Verse > Anthologies > William Stanley Braithwaite, ed. > The Book of Elizabethan Verse
  PREVIOUSNEXT  
CONTENTS · GLOSSARY · BIBLIOGRAPHIC RECORD
William Stanley Braithwaite, ed.  The Book of Elizabethan Verse.  1907.
 
Time and Love
By William Shakespeare (1564–1616)
 
WHEN I have seen by Time’s fell hand defaced
The rich proud cost of outworn buried age;
When sometime-lofty towers I see down-razed,
And brass eternal slave to mortal rage;
When I have seen the hungry ocean gain        5
Advantage on the kingdom of the shore,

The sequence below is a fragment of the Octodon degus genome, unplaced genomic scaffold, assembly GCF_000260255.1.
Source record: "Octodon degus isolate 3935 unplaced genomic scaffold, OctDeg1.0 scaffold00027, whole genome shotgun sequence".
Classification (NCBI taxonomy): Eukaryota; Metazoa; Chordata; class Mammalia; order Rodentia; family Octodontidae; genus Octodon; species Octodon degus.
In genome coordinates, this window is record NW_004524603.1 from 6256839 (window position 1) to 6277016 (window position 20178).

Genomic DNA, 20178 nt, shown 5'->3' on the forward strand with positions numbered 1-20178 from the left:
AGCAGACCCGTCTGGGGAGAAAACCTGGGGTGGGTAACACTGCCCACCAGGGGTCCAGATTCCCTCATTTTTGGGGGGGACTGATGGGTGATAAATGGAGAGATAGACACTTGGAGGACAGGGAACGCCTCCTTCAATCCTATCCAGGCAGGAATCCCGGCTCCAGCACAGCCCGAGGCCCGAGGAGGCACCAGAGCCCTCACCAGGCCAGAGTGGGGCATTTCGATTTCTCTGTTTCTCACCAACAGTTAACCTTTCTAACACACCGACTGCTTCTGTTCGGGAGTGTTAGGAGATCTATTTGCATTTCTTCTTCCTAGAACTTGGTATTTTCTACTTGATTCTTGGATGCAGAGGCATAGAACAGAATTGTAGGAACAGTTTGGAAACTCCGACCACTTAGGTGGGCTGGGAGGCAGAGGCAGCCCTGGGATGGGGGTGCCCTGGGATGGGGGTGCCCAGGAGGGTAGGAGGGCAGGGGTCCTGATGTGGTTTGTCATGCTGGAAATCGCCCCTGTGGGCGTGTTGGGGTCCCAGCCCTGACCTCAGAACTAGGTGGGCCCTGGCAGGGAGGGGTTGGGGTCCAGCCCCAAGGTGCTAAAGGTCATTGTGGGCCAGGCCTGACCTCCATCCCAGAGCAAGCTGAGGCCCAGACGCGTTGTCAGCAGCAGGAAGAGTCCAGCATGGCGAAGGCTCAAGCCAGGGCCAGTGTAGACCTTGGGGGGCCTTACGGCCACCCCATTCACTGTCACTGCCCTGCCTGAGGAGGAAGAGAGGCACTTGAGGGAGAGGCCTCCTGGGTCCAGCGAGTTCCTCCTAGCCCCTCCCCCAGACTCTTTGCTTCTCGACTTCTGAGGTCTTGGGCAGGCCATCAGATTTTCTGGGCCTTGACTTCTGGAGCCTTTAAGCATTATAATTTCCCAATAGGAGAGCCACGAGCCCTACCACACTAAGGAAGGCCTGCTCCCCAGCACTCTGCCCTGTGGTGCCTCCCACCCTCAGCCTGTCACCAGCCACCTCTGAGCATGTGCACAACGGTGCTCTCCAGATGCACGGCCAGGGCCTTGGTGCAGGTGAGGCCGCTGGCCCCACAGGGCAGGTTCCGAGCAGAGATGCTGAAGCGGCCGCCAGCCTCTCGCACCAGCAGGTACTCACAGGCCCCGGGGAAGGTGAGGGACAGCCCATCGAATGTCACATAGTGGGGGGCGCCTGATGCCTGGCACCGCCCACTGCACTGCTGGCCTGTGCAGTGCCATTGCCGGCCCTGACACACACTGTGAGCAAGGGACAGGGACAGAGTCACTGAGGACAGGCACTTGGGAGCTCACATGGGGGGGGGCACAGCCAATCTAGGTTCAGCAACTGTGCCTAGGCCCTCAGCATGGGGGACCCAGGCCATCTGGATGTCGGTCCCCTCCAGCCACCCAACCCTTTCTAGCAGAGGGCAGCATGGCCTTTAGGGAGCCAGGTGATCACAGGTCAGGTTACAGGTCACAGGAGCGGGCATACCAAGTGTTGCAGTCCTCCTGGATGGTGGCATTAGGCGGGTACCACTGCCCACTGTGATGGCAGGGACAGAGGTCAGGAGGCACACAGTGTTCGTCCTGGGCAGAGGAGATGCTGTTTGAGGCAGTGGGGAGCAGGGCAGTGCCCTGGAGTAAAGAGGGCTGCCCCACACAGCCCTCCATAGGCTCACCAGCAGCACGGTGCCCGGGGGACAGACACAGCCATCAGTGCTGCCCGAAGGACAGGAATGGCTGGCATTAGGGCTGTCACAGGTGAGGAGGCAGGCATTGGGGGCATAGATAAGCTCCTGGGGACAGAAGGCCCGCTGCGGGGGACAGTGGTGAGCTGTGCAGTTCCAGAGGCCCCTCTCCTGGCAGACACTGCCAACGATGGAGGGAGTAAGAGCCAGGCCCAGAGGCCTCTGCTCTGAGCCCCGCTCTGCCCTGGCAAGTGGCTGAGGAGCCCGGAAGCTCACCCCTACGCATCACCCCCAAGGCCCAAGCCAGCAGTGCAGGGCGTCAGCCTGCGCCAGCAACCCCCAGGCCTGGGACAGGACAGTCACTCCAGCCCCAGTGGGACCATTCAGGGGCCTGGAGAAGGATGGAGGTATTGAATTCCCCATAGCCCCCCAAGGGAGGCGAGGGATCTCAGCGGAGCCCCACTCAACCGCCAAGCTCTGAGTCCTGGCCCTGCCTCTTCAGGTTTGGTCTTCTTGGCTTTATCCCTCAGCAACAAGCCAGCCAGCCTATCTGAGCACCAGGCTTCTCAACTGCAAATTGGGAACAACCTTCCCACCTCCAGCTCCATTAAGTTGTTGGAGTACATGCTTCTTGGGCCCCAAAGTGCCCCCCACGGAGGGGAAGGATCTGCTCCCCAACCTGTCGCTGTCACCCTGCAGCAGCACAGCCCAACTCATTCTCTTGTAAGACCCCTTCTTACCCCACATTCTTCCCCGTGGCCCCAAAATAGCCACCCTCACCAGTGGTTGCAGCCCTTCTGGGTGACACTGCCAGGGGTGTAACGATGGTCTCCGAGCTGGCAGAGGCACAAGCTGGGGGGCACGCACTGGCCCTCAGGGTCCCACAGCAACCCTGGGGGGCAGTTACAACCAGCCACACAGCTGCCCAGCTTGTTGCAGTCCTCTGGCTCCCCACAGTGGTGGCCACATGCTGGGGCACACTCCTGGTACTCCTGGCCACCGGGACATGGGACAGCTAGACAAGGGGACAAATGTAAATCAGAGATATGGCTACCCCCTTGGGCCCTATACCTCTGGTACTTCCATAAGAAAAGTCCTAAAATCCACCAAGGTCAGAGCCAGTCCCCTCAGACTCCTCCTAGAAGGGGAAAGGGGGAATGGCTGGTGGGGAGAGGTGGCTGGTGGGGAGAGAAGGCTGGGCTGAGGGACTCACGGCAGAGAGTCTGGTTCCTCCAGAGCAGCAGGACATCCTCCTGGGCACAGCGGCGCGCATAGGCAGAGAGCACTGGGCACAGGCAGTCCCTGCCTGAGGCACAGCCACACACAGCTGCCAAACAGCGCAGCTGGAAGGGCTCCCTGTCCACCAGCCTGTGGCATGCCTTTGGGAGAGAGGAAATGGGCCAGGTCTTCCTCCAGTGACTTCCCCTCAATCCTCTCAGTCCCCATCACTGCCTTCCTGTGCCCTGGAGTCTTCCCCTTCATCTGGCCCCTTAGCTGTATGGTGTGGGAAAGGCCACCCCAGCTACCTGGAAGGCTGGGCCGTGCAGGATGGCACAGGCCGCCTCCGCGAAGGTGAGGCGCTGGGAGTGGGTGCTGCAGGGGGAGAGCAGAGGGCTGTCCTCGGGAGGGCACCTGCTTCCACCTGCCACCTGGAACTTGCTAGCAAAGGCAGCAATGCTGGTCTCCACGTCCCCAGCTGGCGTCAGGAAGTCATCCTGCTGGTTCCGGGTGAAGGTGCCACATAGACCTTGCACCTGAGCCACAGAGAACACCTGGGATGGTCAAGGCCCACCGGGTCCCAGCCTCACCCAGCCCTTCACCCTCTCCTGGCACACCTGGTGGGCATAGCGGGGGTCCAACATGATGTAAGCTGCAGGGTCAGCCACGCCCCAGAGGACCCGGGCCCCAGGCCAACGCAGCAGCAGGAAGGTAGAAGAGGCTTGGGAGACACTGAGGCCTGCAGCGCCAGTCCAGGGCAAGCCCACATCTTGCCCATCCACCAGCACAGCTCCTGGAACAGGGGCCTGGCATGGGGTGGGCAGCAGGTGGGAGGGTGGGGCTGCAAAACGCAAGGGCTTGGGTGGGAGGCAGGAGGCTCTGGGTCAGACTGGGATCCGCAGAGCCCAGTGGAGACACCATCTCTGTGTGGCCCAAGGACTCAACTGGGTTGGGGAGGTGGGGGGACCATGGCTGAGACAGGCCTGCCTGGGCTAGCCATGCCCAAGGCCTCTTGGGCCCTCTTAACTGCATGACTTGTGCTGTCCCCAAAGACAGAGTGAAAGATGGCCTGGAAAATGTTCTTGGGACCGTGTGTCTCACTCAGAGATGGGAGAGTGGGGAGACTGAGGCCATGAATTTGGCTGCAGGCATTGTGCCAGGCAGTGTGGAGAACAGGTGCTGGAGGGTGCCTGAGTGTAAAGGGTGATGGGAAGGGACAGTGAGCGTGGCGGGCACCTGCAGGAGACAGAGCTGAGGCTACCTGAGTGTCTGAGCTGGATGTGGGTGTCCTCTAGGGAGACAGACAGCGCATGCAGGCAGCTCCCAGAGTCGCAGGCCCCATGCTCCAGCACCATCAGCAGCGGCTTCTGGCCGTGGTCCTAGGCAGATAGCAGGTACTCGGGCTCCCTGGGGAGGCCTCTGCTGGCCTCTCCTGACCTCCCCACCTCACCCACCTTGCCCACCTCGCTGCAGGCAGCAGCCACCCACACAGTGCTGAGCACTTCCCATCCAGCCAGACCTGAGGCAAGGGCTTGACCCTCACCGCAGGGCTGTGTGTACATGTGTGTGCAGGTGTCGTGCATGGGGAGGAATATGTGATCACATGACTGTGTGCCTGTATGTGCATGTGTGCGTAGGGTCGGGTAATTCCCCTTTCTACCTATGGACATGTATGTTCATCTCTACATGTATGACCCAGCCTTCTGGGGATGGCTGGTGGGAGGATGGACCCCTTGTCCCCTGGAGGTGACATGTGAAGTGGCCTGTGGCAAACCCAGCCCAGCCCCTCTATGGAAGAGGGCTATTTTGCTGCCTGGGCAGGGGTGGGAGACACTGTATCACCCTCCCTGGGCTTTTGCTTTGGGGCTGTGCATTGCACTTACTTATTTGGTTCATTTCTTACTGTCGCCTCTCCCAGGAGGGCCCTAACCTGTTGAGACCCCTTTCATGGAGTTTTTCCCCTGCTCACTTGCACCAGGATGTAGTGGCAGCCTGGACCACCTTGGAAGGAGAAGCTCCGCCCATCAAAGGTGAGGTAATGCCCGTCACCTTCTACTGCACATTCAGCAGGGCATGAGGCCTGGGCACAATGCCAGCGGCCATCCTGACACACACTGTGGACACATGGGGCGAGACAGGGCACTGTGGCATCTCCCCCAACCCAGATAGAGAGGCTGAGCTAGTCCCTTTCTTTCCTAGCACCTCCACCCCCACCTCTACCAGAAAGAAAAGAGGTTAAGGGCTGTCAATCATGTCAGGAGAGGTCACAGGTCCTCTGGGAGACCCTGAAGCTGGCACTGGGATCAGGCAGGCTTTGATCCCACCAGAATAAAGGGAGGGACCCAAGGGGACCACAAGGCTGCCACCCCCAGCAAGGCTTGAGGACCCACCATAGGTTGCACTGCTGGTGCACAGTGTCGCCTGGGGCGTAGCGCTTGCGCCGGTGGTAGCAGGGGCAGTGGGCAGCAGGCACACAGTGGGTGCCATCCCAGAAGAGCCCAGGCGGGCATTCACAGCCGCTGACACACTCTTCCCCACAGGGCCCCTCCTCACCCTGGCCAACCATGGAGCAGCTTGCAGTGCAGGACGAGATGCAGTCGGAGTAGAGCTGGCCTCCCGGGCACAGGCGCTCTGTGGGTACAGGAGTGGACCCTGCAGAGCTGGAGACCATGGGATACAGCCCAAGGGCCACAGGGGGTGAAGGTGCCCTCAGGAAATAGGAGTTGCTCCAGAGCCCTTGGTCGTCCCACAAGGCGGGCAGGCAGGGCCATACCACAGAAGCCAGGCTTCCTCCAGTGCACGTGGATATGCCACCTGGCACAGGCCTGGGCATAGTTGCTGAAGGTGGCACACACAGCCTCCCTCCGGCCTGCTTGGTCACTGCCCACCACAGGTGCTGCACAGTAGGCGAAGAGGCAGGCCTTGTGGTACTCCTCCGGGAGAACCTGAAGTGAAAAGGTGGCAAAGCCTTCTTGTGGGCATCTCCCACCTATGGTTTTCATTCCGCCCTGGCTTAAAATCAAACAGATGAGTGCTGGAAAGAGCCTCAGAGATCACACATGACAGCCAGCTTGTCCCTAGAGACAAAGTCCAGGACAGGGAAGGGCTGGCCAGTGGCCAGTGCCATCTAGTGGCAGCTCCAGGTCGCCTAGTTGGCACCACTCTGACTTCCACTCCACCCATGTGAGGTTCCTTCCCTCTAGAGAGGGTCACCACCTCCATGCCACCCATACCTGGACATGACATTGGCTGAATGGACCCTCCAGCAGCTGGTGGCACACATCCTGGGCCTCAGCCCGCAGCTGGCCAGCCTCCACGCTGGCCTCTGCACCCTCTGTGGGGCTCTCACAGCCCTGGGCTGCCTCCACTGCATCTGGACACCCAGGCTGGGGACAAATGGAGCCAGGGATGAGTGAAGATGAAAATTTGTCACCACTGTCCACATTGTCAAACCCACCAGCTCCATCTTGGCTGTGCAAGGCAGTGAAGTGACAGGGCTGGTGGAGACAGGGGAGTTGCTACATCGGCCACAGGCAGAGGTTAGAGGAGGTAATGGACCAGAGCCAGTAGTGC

And the firm soil win of the watery main,
Increasing store with loss and loss with store;
When I have seen such interchange of state,
Or state itself confounded to decay,—        10
Ruin hath taught me thus to ruminate—
That Time will come and take my Love away.
  This thought is as a death, which cannot choose
  But weep to have that which it fears to lose.
 
 
CONTENTS · GLOSSARY · BIBLIOGRAPHIC RECORD
  PREVIOUSNEXT  
 
Loading
Click here to shop the Bartleby Bookstore.

Shakespeare · Bible · Strunk · Anatomy · Nonfiction · Quotations · Reference · Fiction · Poetry
© 1993–2014 Bartleby.com · [Top 150] · Subjects · Titles · Authors